- The Washington Times - Thursday, May 8, 2003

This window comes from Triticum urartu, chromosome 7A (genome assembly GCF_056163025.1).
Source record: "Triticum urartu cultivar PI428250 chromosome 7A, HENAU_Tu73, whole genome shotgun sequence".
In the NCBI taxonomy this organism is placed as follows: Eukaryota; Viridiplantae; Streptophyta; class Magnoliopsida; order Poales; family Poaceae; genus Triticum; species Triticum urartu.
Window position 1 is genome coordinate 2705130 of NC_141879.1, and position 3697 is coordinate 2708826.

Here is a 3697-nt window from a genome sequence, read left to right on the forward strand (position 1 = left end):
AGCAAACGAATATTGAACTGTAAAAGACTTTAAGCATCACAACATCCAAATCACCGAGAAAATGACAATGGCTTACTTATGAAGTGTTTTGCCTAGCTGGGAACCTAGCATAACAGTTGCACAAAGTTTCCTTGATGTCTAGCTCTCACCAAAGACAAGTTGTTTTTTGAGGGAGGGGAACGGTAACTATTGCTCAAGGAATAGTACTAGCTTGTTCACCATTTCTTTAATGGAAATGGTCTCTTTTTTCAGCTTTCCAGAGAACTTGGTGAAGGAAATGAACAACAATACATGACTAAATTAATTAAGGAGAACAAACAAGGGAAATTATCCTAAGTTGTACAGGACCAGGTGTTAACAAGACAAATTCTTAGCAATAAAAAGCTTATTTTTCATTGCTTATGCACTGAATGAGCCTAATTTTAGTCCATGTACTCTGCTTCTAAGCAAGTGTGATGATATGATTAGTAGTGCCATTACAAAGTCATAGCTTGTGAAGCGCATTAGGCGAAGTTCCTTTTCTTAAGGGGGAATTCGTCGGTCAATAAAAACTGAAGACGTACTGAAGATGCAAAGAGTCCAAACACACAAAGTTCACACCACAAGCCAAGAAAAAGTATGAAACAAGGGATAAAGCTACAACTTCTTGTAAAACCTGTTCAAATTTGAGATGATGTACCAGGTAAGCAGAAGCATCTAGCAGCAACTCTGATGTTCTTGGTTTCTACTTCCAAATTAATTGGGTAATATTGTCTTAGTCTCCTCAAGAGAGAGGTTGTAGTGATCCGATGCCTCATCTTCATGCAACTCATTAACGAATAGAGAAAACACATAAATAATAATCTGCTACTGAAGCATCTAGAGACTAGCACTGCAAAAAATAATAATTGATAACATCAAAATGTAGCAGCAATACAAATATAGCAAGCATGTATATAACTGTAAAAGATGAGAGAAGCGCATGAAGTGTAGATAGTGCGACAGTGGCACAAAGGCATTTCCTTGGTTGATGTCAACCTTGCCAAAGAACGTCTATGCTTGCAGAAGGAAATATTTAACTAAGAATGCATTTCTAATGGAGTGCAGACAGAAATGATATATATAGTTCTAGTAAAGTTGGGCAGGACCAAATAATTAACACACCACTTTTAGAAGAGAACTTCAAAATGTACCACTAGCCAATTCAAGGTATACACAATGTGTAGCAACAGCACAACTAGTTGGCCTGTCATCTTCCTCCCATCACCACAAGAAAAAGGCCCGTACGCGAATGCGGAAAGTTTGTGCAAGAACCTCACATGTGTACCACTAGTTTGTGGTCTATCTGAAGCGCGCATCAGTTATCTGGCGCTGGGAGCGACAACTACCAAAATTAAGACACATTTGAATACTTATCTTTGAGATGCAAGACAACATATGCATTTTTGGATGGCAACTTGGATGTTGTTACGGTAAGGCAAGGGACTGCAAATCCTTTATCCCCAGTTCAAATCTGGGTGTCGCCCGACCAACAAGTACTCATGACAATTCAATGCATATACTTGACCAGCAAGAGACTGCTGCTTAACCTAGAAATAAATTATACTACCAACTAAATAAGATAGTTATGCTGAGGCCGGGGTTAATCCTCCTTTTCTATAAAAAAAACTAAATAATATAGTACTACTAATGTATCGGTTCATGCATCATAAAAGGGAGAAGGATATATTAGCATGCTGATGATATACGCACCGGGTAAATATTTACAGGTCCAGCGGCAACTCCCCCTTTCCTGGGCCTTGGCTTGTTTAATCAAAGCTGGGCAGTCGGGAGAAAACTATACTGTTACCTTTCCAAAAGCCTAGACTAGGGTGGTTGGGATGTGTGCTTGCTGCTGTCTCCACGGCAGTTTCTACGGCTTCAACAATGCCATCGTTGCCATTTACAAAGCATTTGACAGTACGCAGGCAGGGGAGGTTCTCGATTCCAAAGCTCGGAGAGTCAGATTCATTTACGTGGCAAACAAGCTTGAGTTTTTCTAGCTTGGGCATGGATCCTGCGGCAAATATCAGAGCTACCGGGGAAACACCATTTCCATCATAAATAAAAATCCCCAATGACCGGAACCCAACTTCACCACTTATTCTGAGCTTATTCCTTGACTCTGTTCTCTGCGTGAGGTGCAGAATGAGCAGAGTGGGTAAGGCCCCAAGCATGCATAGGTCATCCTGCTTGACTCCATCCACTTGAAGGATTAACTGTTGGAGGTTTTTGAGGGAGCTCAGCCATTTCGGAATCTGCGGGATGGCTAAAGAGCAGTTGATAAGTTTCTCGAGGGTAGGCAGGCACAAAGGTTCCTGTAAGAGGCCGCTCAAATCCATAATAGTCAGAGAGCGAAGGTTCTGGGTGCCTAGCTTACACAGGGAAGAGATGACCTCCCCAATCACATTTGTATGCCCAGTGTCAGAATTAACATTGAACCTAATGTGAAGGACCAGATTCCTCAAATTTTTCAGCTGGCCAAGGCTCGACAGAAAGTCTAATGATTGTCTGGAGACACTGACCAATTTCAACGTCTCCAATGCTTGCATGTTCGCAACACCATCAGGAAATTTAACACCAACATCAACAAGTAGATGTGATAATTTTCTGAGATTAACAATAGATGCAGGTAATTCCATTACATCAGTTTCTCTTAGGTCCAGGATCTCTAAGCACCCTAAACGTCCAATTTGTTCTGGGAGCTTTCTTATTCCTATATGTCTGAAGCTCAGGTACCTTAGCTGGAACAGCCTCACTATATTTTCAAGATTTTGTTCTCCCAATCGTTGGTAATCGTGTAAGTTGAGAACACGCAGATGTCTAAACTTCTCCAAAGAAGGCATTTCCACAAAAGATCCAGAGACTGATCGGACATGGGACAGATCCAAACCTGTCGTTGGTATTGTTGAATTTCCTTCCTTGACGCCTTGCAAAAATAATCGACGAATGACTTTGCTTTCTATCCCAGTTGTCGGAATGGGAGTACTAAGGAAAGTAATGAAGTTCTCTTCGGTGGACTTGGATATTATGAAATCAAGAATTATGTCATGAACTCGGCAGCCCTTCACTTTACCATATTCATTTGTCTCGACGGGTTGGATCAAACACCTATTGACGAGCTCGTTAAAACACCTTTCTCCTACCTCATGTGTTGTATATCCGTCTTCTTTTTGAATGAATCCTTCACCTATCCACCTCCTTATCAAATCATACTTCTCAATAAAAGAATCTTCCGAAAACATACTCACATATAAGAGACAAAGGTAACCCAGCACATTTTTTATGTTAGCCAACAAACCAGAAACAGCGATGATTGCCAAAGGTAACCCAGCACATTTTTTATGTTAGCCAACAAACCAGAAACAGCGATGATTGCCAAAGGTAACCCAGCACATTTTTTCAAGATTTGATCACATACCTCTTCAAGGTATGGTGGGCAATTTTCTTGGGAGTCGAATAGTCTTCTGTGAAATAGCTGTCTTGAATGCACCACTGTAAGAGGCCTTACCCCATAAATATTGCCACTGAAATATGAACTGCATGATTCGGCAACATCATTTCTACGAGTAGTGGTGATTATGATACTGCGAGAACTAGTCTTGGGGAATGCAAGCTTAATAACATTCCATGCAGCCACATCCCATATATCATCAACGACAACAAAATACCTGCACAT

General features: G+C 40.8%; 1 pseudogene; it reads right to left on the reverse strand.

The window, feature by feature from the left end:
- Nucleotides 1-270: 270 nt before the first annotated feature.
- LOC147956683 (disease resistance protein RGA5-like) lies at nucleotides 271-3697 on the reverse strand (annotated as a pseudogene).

Too many children are being labeled for attention-deficit (hyperactivity) disorder and improperly placed on psychotropic drugs such as Ritalin and Adderall to be “calmed down,” a House panel was told yesterday.Most child-health specialists agree that about 2 percent of schoolchildren “are so pervasively overactive or inattentive that they are very difficult for anyone to manage.” But up to 17 percent of schoolchidlren are being labeled for attention-deficit (hyperactivity) disorder, or ADHD, said Dr. William B. Carey, director of behavioral pediatrics at Children’s Hospital of Philadelphia.”Why is 80 percent of the world’s methylphenidate being fed to American children?” Dr. Carey asked the House Education and the work force subcommittee on education reform.Congress has found that, in many cases, school officials are requiring parents to place their children on psychotropic medication as a condition for remaining in the classroom, said Rep. Michael N. Castle, Delaware Republican and subcommittee chairman.”However, these drugs have the potential for serious harm and abuse. They are listed on Schedule II of the Controlled Substances Act. Drugs are placed on Schedule II when the drug has a high potential for abuse or may lead to severe psychological or physical dependence,” Mr. Castle said.Psychotropic drugs are defined as having an altering effect on the mind, and include hallucinogens and tranquilizers.The House subcommittee is considering legislation to prohibit school personnel from requiring children to take such drugs. The prohibition was added last week to a House-passed bill to reauthorize the Individuals with Disabilities Education Act, but supporters want the prohibition to apply to all federally funded school programs.”Parents … should never be forced to decide between getting their child into school and keeping their child off potentially harmful drugs,” Mr. Castle said. “School personnel should never presume to know the medication needs of a child. Only medical doctors have the ability to determine if a prescription for a psychotropic drug is physically appropriate for a child.”State Rep. Katherine Bryson, Utah Republican, told the panel she succeeded last year in pushing a prohibition against school-mandated drugs for hyperactive students through Utah’s legislature, but the bill was vetoed by the governor.”While Utah was once the Ritalin capital of America, the Schedule II drug seems to have dropped to a national average level now in our state,” she told the panel. She said other stimulants such as Adderall and the amphetamine Dexedrine “are deluging the child psychiatric market” in place of Ritalin.”In fact, Adderall now comprises 32 percent of the national stimulant market with 6.1 million prescriptions in 2000 and $248 million in sales,” she said.Stimulants and amphetamines have been found to have a calming effect on hyperactive patients.Lance Clawson, a Bethesda psychiatrist representing the American Academy of Child and Adolescent Psychiatry, was the lone witness to say Ritalin, Adderall and other psychotropic drugs are not overused on schoolchildren.”Schools should not make diagnoses or dictate treatment” for ADHD, but medication has proved effective, he said.”In terms of methylphenidate, there are literally hundreds of studies clearly demonstrating the effectiveness of this medication on many of the target symptoms of ADHD.”Dr. Clawson said it is estimated that 10 percent of boys and 2 percent of girls have ADHD. “There may be an overreliance on medication because there is an undersupply of mental health professionals” to make proper diagnoses on children with behavior problems, he told the panel.

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